The Assunto Dukes feature Frank Assunto’s granddaughter, Lexie

One of New Orleans’ most unabashedly entertaining jazz combos—the Dukes of Dixieland—started out in the late 1940s strictly as a family affair featuring brothers Frank Assunto, trumpet; Fred Assunto, trombone; and their father, Papa Jac Assunto, who played both trombone and banjo.

Their first records featured clarinetist Jack Maheu, pianist Stanley Mendelson, drummer Tommy Rundell, and bassist Barney Mallon. During its run the band also featured musicians such as jazz great clarinetist Pete Fountain and guitar legends Jim Hall and Herb Ellis.

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Prior to 1949, the Assuntos often played under the name the Basin Street Four. Their big break came when trumpeter/bandleader Sharkey Bonanno decided to take his Kings of Dixieland band on the road and left open what had been its regular engagement at the Famous Door on Bourbon Street. At a dinner-table discussion, Mama Josie Assunto suggested they rename the group in honor of Sharkey’s band, as the Dukes—rather than the Kings—of Dixieland.

The band was often billed as Frank Assunto & The Dukes of Dixieland.Assunto Dukes Billboard For much of the 1950s and ’60s, the Dukes of Dixieland were considered the number-one jazz combo in the country. For eight consecutive years, the band was listed as such in Playboy magazine’s annual Jazz Review.

“But the Dukes also had their critics,” wrote Steve Steinberg in a recent article in offbeat magazine.
“Serious jazz fans and true aficionados were extremely serious in those days,” Steinberg wrote, “and the Dukes were just a bit too cute, too slick, too fancy-looking in their sharp clothes and hats and shiny shoes to be taken seriously…The critics said, ‘They’re too commercial.’ The fact is that despite their obvious first-class musicianship, the Dukes suffered from that age-old New Orleans disease of wanting to be entertaining.”


Fred and Frank Assunto both died young—Freddie in 1966 at age 36 and Frank in 1974 at age 42—and the original Dukes of Dixieland disbanded. But the name would live on, if without the blessing of the Assunto family.

Shortly after Frank’s death, a new version of the Dukes of Dixieland hit the scene with Connie Jones as leader. The band leased Louis Prima’s nightclub atop the Monteleone Hotel in the French Quarter and renamed it Duke’s Place.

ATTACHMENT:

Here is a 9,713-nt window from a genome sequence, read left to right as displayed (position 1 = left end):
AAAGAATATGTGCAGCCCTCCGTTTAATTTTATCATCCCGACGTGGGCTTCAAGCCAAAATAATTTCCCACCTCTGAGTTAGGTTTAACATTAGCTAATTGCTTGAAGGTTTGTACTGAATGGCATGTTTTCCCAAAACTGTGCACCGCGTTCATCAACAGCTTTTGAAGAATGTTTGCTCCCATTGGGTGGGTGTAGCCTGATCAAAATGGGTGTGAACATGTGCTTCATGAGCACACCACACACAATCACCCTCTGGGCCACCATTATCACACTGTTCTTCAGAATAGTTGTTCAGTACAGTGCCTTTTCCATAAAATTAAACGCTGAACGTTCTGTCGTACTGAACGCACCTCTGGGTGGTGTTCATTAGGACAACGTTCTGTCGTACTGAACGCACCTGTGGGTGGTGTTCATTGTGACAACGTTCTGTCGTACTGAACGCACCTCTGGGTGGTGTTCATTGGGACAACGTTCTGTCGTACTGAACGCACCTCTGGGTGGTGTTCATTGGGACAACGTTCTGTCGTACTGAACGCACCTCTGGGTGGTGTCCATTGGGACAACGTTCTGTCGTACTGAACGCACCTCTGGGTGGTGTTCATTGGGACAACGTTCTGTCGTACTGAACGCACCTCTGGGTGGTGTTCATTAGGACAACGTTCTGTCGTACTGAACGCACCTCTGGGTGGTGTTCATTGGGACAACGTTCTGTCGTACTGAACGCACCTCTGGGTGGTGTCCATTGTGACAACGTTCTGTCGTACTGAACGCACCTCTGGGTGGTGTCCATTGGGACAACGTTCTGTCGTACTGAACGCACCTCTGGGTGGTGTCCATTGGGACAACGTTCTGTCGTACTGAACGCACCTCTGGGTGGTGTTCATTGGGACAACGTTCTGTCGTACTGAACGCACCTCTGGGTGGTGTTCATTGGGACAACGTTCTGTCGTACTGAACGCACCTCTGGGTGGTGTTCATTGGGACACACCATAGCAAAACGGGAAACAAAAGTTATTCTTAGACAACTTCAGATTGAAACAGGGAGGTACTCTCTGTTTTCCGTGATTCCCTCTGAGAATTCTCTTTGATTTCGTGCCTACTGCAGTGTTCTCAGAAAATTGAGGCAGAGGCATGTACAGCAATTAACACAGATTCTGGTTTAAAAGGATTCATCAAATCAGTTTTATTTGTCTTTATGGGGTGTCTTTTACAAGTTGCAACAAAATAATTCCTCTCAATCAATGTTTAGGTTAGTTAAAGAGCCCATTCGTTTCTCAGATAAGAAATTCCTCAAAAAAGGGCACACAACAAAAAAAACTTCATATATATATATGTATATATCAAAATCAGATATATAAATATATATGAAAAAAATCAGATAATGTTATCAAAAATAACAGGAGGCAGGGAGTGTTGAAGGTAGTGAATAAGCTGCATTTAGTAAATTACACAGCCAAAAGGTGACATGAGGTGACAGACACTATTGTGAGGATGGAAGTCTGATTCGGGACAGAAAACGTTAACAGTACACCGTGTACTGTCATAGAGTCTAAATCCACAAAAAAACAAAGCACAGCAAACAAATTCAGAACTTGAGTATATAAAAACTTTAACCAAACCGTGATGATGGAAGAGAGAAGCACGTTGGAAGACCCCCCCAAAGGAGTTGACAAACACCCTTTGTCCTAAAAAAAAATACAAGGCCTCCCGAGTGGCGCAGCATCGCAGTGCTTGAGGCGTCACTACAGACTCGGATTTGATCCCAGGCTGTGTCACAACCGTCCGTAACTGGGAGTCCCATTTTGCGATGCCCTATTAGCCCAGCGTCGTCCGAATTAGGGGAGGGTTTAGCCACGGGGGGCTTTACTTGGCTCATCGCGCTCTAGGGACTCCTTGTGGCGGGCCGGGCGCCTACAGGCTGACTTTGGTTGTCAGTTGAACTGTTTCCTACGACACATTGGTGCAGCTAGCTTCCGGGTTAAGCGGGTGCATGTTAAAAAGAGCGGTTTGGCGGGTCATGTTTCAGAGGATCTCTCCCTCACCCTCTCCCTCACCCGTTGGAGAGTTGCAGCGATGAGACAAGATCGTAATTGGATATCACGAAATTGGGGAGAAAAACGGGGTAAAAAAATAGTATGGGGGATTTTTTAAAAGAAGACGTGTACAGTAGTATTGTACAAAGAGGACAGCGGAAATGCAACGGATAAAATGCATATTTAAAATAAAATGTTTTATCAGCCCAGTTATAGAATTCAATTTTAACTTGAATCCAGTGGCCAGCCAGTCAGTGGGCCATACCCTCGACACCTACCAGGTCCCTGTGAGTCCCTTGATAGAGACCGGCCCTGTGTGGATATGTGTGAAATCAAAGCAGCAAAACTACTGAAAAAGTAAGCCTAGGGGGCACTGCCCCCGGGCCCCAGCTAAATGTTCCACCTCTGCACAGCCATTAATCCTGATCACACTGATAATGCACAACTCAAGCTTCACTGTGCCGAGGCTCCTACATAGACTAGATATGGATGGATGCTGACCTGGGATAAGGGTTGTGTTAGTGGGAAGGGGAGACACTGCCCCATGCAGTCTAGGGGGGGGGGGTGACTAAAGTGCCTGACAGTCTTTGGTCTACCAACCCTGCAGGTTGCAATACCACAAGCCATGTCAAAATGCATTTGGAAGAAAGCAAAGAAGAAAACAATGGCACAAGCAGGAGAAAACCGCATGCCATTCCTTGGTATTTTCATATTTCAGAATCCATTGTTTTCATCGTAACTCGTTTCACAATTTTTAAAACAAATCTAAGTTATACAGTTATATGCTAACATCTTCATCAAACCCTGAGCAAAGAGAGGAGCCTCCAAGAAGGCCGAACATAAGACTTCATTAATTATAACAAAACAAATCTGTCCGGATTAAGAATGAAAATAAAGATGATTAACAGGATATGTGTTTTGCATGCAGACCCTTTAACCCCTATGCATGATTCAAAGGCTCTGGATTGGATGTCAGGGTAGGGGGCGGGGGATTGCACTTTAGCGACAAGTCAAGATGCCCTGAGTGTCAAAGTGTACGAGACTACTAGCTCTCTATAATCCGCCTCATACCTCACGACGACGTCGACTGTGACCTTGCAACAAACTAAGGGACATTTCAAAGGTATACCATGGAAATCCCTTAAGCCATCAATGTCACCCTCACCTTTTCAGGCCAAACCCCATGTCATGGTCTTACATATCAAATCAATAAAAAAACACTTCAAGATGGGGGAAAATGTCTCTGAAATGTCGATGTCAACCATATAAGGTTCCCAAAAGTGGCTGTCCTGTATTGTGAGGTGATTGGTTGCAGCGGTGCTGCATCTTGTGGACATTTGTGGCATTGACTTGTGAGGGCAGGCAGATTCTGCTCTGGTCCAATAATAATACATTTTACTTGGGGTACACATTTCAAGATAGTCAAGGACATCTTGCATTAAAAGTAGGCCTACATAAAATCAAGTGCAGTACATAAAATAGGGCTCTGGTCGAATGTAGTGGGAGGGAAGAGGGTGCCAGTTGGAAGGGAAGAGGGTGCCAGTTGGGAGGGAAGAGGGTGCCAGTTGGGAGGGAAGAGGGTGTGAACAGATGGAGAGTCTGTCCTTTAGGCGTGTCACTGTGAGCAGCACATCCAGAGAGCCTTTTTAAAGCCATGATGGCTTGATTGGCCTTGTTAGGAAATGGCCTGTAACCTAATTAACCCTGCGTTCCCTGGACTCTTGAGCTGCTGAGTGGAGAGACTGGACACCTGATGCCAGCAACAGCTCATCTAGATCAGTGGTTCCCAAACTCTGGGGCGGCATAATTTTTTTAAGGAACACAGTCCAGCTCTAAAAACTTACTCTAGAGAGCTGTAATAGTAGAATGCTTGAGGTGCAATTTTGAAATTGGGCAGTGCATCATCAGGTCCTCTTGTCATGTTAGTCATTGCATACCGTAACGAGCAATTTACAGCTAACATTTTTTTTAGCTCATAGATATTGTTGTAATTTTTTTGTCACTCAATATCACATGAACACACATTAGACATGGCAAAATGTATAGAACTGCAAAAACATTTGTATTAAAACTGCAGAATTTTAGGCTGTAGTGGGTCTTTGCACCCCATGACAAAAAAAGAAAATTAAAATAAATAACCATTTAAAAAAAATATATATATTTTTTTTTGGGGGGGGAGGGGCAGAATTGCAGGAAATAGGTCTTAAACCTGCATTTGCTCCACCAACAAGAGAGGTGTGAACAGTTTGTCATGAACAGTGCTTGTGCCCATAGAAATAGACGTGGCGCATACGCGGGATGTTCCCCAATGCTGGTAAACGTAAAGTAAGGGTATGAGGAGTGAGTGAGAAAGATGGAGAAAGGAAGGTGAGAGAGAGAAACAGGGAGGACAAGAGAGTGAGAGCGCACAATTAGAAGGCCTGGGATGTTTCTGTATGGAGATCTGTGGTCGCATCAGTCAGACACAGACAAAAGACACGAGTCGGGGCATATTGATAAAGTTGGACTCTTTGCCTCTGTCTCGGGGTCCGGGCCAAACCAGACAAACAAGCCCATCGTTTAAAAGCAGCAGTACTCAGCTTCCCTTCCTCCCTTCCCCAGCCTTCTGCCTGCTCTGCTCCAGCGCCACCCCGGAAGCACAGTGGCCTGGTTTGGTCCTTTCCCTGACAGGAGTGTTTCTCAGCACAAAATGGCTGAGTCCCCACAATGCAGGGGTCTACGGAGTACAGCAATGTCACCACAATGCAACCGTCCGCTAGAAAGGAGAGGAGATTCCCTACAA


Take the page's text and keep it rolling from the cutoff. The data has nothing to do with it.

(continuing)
Fast forward more than 20 years. To regain the rights to the Dukes of Dixieland music, Frank’s son, Deano Assunto—a New Orleans-area printer—dug in for a decades-long courtroom drama.

“Somebody is using our name or heritage, I should say, and the legacy of our father without our permission,” Deano testified in a 2010 deposition for the New Orleans Civil District Court. “Everything my father worked for was being scavenged by other people.”

It was a protracted and bitter battle, but five years ago the court agreed with the Assunto family. Deano and his relatives won back the ability to collect royalties from all of the Dukes’ pre-1974 music, including the recordings on Audio Fidelity which sold in the millions and the two sessions the band did with Louis Armstrong in 1959 and ’60.


“It took many years, but he got those rights back,” said Jim Syoen, a tuba player who—along with Deano—co-manages the newly formed combo called The Assunto Dukes, a Dixieland Tribute.

The Assunto Dukes will headline the 71st anniversary of the New Orleans Jazz Club, considered America’s oldest jazz club. The event takes place on Wednesday afternoon, May 1, at The Sheraton Hotel at 500 Canal St., in New Orleans.

Frank Assunto’s granddaughter, Lexie
Frank Assunto’s granddaughter, Lexie

Last December, the septet appeared on WWL-TV in New Orleans and swung the studio with tunes like “Bourbon Street Parade.” The band’s vivacious vocalist, Lexie Assunto—Frank’s grand-daughter—delivered a delicious version of the ODJB’s 1921 hit, “Jazz Me Blues.”


As a toddler, Lexie learned to sing by listening to her Great Aunt Betty Owens—Freddie’s wife. Betty had performed and recorded with The Dukes of Dixieland as “The Duchess.”

Other tunes in the new band’s repertoire include “Slide Frog Slide,” which famously featured Freddie’s trombone, as well as “Sweet Georgia Brown” and one of Lexie’s favorites, “My Blue Heaven.”

The tribute group features clarinetist Ryan Burradge, trombonist Alex Holmes, drummer Marc Joseph, pianist Scott Kyser, tuba player Jim Syoen, and trumpeter Jim Thornton. The band is managed by Deano Assunto, who is also the president of the 300-member New Orleans Jazz Club. Singer Lexie Assunto is his niece.


“The Assunto Family has been making music in New Orleans for five generations,” Deano said last month. “And we’re doing it again with The Assunto Dukes. We play a monthly gig at Mo’s Chalet, in Metairie, on the last Sunday of each month.”

They also participate regularly in the New Orleans Jazz Club jam sessions, just as Frank and Freddie did more than 70 years ago when they were still called the Basin Street Four, Five, or Six, depending on how many musicians got hired.

Syoen enjoys working with the outfit he and Deano have assembled. “All of the guys that we’ve recruited for the band are in it for the right reasons,” he said. “They all have great appreciation for the style, look and even the swagger that the original Dukes had, and they love being in a band that replicates that style.”

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Russ Tarby is based in Syracuse NY and has written about jazz for The Syncopated Times, The Syracuse New Times, The Jazz Appreciation Society of Syracuse (JASS) JazzFax Newsletter, and several other publications.

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